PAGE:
Feb 19, 2007 at 1:50 pm #1221925
@rgrrecinosLocale: Redwood City
Just wanting to know of a ight weight alcohol stove you recommend to fry food such as fish in the backcountry with a 6" evernew skillet.Feb 19, 2007 at 3:25 pm #1379224
Kenneth KnightBPL Member
@kenknightLocale: SE Michigan
This is generally not something that is too easy to do. The biggest problem is you don't have any real control over the heat output on most alcohol burners. Granted some like the venerable Trangia and some of the models from Brasslite to name a few, have simmer control devices that will help, but they're iffy. You want some flame control when frying and you are also likely to need a long-lasting flame which is another place most alcohol burners will let you down.
I'm not saying it can't be done. But you have to pay close attention to what you are doing to avoid burn spots and the like. You want a wide even flame across your fry pan and you don't want it to be huge to the extent that you cannot work your food on the pan.
If you really want to do a lot of frying you are probably going to be better served from a performance perspective if you use a canister stove.Feb 19, 2007 at 5:06 pm #1379237
@foodLocale: Colorado Rockies
I fry on the Mini-Trangia. Heavy for an alcohol stove, but it will simmer and hold enough fuel to do the job.
The non-stick coating on the Trangia is very durable and works great.Feb 19, 2007 at 11:24 pm #1379277
Richard ScruggsBPL Member
I have a suggestion for an alcohol stove that might work well for frying. Very efficient burn, which means long-lasting for a given amount of fuel. And relatively low heat, which would seem desirable for frying.
The stove: ION alcohol stove kit designed by Sgt. Rock and sold by BPL at this link:
I have not yet tried any frying with my ION stove, but was amazed at its performance recenlty when I was testing several alcohol stoves to determine the best set up for different purposes (fast boil v slow boil, fuel efficiency of different stoves w/different pots and windscreens, etc).
For my testing, I used 3/4 oz of denatured alcohol in each stove with the same pot, windscreen, and quantity of water (16 oz). My ION stove must have burned for more than 40 minutes on 3/4 oz of fuel. Forty minutes!!! On 3/4 oz of alcohol!!! In that period of time, the ION barely brought 16 oz of water to a pre-boil although the water did get hot enough to make a cup of hot tea.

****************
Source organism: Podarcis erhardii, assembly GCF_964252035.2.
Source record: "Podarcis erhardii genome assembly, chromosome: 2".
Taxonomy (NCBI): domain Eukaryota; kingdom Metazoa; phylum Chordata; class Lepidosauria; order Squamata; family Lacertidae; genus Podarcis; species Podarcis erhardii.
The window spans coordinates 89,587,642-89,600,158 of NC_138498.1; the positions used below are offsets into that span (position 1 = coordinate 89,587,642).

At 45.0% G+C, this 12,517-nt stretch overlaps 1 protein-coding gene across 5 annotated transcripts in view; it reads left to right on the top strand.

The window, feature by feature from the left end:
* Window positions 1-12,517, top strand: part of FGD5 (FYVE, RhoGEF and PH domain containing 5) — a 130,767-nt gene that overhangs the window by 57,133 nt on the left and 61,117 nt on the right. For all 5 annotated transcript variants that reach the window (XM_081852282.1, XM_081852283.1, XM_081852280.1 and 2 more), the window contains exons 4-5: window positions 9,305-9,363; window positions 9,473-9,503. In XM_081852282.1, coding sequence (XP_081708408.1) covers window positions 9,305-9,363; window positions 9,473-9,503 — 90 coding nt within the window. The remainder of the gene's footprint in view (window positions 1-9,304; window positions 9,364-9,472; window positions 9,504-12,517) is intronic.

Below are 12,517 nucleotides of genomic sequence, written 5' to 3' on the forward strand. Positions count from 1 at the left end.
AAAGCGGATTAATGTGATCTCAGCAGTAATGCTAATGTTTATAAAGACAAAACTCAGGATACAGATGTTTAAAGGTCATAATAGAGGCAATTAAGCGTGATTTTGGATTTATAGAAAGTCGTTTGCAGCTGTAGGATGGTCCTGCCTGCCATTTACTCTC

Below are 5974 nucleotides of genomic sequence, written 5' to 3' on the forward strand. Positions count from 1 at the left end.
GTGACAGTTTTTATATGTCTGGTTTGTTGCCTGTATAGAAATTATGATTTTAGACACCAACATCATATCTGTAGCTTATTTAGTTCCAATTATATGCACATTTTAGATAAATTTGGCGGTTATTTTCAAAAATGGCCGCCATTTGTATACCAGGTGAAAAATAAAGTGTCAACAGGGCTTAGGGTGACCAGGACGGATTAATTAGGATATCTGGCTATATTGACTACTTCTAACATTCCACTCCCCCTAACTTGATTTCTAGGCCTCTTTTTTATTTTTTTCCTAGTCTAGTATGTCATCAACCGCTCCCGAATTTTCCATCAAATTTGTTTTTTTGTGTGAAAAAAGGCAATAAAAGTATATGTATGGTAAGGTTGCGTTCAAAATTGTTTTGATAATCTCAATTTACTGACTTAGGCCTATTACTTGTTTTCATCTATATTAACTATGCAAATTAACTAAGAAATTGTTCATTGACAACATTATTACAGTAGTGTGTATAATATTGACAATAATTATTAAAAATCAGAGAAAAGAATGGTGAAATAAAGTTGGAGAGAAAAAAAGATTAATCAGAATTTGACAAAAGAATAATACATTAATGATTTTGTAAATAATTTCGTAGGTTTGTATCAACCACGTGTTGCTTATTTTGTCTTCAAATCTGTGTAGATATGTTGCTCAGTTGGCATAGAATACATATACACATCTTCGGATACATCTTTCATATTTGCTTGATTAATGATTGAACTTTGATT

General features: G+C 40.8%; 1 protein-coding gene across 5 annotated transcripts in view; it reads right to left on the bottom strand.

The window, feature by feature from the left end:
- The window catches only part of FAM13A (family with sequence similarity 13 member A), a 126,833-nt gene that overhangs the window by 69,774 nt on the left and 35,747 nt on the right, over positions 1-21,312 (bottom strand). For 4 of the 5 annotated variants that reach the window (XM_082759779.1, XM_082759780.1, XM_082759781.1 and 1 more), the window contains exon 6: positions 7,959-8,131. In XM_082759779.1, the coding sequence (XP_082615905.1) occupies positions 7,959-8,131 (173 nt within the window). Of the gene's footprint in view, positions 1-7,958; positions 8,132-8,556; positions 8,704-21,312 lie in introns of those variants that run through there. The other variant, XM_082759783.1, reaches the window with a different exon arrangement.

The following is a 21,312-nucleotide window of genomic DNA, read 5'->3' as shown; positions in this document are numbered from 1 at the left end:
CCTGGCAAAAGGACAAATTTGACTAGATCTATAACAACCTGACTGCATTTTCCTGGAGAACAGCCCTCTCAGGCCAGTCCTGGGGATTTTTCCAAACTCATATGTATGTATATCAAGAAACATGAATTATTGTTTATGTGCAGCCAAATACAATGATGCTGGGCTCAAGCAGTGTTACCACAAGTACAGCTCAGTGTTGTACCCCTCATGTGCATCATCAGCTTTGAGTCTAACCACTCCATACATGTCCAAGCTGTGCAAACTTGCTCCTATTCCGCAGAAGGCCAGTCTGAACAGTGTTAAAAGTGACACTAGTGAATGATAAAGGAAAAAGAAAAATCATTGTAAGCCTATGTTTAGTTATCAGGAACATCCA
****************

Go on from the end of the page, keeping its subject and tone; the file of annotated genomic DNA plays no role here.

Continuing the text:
I'm certain that the ION will boil water, and do so faster than 40 minutes. But the results I obtained with the set-up I was using really emphasized the stove's efficiency at a relatively low level of heat. For comparision, with the same windscreen & pot set-up, the other stoves all brought 16 oz of H2O to a boil in less than 10 minutes.
All of which suggested to me that the ION's heat output is very low, and very efficient. I believe these results are also shown by testing for one of the reviews here at BPL, and perhaps at the backpacking gear testing website.
Am I wrong, or would 40 minutes of low heat from less than an ounce of alcohol sound like a pretty good combination for frying fish? Haven't tried it myself, but sounds good.
The pot I used was aluminum, which I think diffuses heat better than titanium. For frying fish, I'd likely try a light aluminum plate or pan. Maybe a heat diffuser under the plate/pan, too, something like the scorch buster used with Backpacker's Pantry Outback Oven, which can be seen at https://www.backpackerspantry.com/prodinfo.asp?number=167220.
But then, a cannister stove with a two liter pot of oil would make for a pretty good fish fry, too. Could even have hushpuppies. And should help attract bears, too.
JRSFeb 20, 2007 at 7:22 am #1379299
@btomskyLocale: San Francisco Bay Area
I have fried trout with a variety of homemade alcohol stoves, mostly of the V8 can size. It has always resulted in a sufficiently cooked and tasty meal. I tend more for higher heat output stoves, which I believe is preferable for frying. Not sure how the Ion would do.
In general, I've found that it is easier with a smaller frying surface, given the focused heat from a small stove. Last season, I did most of my frying in a Snowpeak Ti bowl:
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